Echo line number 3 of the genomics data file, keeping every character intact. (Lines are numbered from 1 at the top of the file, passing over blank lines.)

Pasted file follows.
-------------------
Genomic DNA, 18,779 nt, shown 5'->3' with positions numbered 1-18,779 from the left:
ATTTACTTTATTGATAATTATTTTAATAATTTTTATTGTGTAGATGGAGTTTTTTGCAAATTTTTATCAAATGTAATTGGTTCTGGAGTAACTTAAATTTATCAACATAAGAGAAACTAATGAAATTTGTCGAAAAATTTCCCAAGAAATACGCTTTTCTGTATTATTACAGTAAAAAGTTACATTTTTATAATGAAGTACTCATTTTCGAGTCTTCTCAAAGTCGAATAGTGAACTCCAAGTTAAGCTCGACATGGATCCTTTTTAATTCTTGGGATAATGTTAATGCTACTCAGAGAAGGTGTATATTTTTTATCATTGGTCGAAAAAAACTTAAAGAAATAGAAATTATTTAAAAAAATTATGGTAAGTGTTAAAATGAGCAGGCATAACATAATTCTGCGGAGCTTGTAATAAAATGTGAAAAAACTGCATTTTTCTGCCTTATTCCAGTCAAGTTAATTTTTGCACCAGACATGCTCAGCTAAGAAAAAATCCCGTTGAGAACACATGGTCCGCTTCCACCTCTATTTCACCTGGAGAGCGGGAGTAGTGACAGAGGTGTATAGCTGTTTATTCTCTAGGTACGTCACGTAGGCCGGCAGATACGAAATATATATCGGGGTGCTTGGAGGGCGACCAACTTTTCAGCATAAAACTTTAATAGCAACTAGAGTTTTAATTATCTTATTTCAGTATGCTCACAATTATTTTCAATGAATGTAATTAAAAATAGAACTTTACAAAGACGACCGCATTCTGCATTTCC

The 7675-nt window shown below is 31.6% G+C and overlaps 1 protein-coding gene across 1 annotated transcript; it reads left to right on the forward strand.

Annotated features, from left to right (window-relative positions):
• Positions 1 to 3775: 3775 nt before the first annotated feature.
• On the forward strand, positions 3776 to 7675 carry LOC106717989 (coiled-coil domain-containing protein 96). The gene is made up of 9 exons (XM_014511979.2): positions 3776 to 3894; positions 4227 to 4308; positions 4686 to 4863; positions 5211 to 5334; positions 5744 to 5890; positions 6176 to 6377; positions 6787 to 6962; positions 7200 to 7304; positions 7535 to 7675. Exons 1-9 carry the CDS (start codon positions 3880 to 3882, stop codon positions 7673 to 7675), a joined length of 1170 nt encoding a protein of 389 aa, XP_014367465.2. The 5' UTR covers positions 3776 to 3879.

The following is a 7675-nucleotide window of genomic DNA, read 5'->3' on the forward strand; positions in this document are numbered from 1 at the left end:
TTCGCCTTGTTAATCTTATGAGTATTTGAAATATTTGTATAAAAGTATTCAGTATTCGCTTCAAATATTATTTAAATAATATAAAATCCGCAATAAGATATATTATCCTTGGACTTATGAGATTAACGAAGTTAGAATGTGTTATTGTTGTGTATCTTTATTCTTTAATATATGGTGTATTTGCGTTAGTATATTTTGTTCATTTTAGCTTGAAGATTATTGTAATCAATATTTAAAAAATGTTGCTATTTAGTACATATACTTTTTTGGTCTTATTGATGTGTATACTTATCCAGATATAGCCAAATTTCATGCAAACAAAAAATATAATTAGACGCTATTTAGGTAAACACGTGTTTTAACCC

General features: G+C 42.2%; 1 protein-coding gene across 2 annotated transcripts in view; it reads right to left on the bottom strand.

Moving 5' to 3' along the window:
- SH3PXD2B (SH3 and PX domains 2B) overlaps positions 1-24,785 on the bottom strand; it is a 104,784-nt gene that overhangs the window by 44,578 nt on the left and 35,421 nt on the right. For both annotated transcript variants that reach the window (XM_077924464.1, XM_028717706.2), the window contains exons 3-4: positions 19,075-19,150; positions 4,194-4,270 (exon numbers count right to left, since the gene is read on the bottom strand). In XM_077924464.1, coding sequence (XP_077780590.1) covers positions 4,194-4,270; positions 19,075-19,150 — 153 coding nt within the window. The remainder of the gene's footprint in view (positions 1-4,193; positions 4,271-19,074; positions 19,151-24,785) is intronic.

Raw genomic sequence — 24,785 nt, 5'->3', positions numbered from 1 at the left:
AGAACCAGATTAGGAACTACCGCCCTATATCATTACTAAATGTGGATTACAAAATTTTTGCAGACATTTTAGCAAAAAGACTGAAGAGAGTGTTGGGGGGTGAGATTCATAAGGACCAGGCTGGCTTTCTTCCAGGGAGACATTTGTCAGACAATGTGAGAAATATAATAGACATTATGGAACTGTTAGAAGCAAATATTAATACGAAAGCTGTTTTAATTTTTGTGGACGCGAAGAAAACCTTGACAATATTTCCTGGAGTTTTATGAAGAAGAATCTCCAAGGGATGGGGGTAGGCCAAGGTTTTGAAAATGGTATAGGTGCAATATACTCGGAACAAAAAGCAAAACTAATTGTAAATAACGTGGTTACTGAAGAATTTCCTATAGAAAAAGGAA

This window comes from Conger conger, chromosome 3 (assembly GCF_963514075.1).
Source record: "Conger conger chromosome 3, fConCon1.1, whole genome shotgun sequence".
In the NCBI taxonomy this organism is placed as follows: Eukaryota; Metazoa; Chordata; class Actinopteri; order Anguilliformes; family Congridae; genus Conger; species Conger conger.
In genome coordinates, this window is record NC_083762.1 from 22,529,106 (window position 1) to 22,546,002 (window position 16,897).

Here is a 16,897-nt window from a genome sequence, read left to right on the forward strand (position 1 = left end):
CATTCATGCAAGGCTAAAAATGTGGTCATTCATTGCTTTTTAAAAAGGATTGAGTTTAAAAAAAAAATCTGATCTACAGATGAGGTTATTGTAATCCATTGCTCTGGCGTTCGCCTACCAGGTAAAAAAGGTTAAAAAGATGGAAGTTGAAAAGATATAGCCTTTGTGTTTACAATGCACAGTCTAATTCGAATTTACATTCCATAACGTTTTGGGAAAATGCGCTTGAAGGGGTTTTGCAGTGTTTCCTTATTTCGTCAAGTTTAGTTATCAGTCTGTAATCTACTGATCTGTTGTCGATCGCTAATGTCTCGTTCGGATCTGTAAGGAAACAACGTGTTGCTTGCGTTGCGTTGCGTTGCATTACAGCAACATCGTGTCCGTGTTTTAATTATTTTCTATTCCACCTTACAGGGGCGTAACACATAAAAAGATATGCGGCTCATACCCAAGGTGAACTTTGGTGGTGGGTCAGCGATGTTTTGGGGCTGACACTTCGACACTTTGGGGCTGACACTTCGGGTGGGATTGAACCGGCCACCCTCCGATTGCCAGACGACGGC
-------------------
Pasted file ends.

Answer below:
The 7675-nt window shown below is 31.6% G+C and overlaps 1 protein-coding gene across 1 annotated transcript; it reads left to right on the forward strand.